Businesses like to locate on 31
Hartselle to see more than $4 million in development here
By Deangelo McDaniel
HARTSELLE — Alabama 36 and Interstate 65 may be the area where Hartselle wants commercial growth.
But U.S. 31 is apparently the choice for developers. By year’s end, Hartselle will see more than $4 million in new development on U.S. 31.
This growth comes less than two years after a shopping center, Mexican restaurant and Blockbuster Video invested almost $1.5 million on U.S. 31.
Developers have announced plans for a Captain D’s, O’Reilly Auto Parts, Walgreens, automated carwash, fitness center and plaza, Guthrie’s chicken restaurant and Taco Bell.
City leaders have not estimated how much tax revenue the businesses will generate. Council President Kenny Thompson said it could be significant, pointing out that a lot of consumers travel U.S. 31.
The city’s Building Department is not surprised that businesses are choosing U.S. 31 over I-65.
“These are stand-alone businesses and they typically want to be in high density areas where the traffic is slower,” said Jeff Johnson of the Department of Development.
Take the Captain D’s, for example. Hartselle told the restaurant about property the city owns near Alabama 36 and I-65.
“They said they wanted to be on 31,” City Planner Jeremy Griffith said.
Added Johnson: “These restaurants do their homework and some would rather be in a central business district rather than at an interstate exchange.”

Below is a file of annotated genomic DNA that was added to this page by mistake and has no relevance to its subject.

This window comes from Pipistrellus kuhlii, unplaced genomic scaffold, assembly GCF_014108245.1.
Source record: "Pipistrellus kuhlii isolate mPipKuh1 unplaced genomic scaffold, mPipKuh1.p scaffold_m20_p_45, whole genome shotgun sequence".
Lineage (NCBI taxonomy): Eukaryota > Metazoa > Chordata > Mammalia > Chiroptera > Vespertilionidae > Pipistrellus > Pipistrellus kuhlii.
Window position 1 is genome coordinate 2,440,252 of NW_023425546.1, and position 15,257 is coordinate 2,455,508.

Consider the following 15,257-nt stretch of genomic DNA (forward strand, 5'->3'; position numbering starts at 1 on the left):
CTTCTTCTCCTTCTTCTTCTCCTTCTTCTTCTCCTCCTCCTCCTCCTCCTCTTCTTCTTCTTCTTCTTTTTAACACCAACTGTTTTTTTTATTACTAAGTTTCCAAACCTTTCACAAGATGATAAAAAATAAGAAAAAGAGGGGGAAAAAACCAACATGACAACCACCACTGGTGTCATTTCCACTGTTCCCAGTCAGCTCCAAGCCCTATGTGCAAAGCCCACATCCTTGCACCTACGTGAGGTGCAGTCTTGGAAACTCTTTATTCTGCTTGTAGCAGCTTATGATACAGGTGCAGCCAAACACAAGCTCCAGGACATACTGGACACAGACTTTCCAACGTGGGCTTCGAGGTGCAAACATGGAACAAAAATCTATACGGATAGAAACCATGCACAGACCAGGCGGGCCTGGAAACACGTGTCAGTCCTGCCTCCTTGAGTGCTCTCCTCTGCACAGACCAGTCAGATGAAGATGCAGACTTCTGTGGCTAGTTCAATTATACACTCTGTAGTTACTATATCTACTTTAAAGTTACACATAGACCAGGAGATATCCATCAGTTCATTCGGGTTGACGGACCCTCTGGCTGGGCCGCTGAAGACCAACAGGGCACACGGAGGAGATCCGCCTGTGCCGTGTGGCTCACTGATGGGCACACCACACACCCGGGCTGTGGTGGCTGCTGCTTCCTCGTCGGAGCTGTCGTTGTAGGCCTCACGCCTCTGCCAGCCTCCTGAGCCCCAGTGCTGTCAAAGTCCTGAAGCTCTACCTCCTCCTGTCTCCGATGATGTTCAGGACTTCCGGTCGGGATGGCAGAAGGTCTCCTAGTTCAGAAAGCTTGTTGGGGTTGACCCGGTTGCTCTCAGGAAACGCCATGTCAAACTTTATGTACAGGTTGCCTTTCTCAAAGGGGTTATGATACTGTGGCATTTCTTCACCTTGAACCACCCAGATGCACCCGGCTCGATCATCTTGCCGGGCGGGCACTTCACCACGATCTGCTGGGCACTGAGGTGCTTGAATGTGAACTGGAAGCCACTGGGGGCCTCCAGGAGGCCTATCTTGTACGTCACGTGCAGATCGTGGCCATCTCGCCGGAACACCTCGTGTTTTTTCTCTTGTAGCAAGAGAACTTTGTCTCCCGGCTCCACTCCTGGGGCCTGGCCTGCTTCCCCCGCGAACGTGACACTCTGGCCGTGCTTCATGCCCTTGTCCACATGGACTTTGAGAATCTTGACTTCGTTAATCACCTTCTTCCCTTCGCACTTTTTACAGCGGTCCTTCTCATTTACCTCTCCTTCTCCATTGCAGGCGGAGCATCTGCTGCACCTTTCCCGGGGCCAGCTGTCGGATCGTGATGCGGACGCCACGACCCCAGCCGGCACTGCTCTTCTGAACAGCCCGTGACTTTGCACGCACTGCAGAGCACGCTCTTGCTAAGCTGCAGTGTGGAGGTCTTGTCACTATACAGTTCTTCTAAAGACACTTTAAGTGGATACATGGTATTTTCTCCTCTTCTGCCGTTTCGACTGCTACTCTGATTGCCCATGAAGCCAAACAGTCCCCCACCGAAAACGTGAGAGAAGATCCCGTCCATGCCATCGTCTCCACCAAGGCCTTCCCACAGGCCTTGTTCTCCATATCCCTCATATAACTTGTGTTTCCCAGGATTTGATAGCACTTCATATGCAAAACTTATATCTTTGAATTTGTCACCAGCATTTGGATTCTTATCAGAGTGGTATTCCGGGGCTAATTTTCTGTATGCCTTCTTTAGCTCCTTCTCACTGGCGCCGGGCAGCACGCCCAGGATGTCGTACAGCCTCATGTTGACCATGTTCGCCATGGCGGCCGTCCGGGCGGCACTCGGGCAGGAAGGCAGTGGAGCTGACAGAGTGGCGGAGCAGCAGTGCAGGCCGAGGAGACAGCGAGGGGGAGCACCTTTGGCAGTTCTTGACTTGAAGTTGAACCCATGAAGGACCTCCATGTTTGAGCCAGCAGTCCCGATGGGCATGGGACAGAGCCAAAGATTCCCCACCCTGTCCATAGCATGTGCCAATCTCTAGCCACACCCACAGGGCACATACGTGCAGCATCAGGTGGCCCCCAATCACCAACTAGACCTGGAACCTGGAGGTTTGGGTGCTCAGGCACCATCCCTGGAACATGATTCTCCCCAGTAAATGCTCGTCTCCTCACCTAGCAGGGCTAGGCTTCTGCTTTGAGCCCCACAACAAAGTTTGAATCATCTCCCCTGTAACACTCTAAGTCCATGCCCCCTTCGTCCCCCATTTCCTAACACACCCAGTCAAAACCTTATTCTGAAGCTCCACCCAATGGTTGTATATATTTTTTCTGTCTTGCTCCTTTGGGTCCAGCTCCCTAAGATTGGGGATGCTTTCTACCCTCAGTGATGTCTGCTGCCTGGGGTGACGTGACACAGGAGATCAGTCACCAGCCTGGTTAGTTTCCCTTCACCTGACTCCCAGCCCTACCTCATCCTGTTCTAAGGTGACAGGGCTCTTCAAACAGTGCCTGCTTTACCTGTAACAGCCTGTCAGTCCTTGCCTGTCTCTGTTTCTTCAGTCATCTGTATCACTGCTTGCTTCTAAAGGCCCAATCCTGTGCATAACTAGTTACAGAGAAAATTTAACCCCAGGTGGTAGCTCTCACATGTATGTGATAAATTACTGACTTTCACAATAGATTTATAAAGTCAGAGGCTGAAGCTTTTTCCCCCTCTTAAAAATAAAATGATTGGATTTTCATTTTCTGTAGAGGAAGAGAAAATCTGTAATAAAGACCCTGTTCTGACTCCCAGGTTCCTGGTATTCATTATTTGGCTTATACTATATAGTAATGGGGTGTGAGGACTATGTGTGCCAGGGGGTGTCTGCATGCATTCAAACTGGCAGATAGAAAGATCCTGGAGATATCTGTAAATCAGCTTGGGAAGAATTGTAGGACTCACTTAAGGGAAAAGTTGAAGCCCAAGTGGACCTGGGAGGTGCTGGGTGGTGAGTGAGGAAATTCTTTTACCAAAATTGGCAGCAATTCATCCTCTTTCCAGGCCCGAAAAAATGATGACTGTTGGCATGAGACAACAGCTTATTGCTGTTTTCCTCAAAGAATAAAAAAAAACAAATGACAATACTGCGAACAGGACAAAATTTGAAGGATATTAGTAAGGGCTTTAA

The largest of the developments is in the northwest corner of Alabama 36 and U.S. 31, where Copeland Properties of Knoxville is constructing Walgreens and O’Reilly Auto Parts.
The project totals nearly $2 million and will add 24,820 square feet of shopping space in Hartselle.
The development should take less than a year, said Mayor Dwight Tankersley, who owns the property where the 14,820-square-foot Walgreens is locating.
Workers have already razed the old shopping center next to his property for the 10,000-square-foot auto parts building and should have it constructed by summer.
Captain D’s is the only development using Hartselle’s commercial development incentive policy, which the previous administration adopted in August 2002.
The policy lets the city use future sales taxes from a new business to reimburse developers for infrastructure such as utilities and street improvements.
The council approved a package that will allow Captain D’s to use one-half of the new tax dollars the restaurant generates for up to five years to pay for the turn lanes, which will cost about $58,000.
The restaurant purchased a building permit in November and is locating on the old Southern Sales property next to Burger King.
None of the investors have talked about using the legislation that permits Hartselle to participate in certain commercial developments.
Voters passed the constitutional amendment in June 2005. This legislation lets Hartselle purchase, develop, lease and sell commercial property.
The council can issue revenue bonds tied to specific projects, and use sales taxes that those projects generate to retire the bonds.
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